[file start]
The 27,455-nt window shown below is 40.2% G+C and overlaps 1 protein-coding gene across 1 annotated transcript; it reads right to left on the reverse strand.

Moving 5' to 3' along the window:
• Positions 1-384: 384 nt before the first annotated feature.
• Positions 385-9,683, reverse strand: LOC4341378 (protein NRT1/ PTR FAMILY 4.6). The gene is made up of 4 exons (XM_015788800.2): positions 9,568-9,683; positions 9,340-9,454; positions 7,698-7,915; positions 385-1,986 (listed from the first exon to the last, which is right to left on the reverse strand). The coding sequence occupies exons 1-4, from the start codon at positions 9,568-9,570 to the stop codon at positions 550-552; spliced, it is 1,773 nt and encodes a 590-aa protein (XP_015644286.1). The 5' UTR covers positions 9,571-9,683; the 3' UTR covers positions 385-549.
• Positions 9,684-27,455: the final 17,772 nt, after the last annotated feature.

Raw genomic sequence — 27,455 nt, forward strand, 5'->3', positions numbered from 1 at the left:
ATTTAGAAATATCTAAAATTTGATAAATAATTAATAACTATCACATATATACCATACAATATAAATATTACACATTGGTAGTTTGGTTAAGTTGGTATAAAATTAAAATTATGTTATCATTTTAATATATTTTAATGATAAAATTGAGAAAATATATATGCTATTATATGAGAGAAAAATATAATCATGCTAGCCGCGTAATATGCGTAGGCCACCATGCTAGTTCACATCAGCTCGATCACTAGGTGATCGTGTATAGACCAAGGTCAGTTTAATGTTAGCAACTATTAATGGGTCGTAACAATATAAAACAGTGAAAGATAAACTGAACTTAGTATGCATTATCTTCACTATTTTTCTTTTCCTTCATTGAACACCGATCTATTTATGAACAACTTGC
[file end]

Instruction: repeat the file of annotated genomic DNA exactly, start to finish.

The 27,455-nt window shown below is 40.2% G+C and overlaps 1 protein-coding gene across 1 annotated transcript; it reads right to left on the reverse strand.

Moving 5' to 3' along the window:
• Positions 1-384: 384 nt before the first annotated feature.
• Positions 385-9,683, reverse strand: LOC4341378 (protein NRT1/ PTR FAMILY 4.6). The gene is made up of 4 exons (XM_015788800.2): positions 9,568-9,683; positions 9,340-9,454; positions 7,698-7,915; positions 385-1,986 (listed from the first exon to the last, which is right to left on the reverse strand). The coding sequence occupies exons 1-4, from the start codon at positions 9,568-9,570 to the stop codon at positions 550-552; spliced, it is 1,773 nt and encodes a 590-aa protein (XP_015644286.1). The 5' UTR covers positions 9,571-9,683; the 3' UTR covers positions 385-549.
• Positions 9,684-27,455: the final 17,772 nt, after the last annotated feature.

Raw genomic sequence — 27,455 nt, forward strand, 5'->3', positions numbered from 1 at the left:
ATTTAGAAATATCTAAAATTTGATAAATAATTAATAACTATCACATATATACCATACAATATAAATATTACACATTGGTAGTTTGGTTAAGTTGGTATAAAATTAAAATTATGTTATCATTTTAATATATTTTAATGATAAAATTGAGAAAATATATATGCTATTATATGAGAGAAAAATATAATCATGCTAGCCGCGTAATATGCGTAGGCCACCATGCTAGTTCACATCAGCTCGATCACTAGGTGATCGTGTATAGACCAAGGTCAGTTTAATGTTAGCAACTATTAATGGGTCGTAACAATATAAAACAGTGAAAGATAAACTGAACTTAGTATGCATTATCTTCACTATTTTTCTTTTCCTTCATTGAACACCGATCTATTTATGAACAACTTGC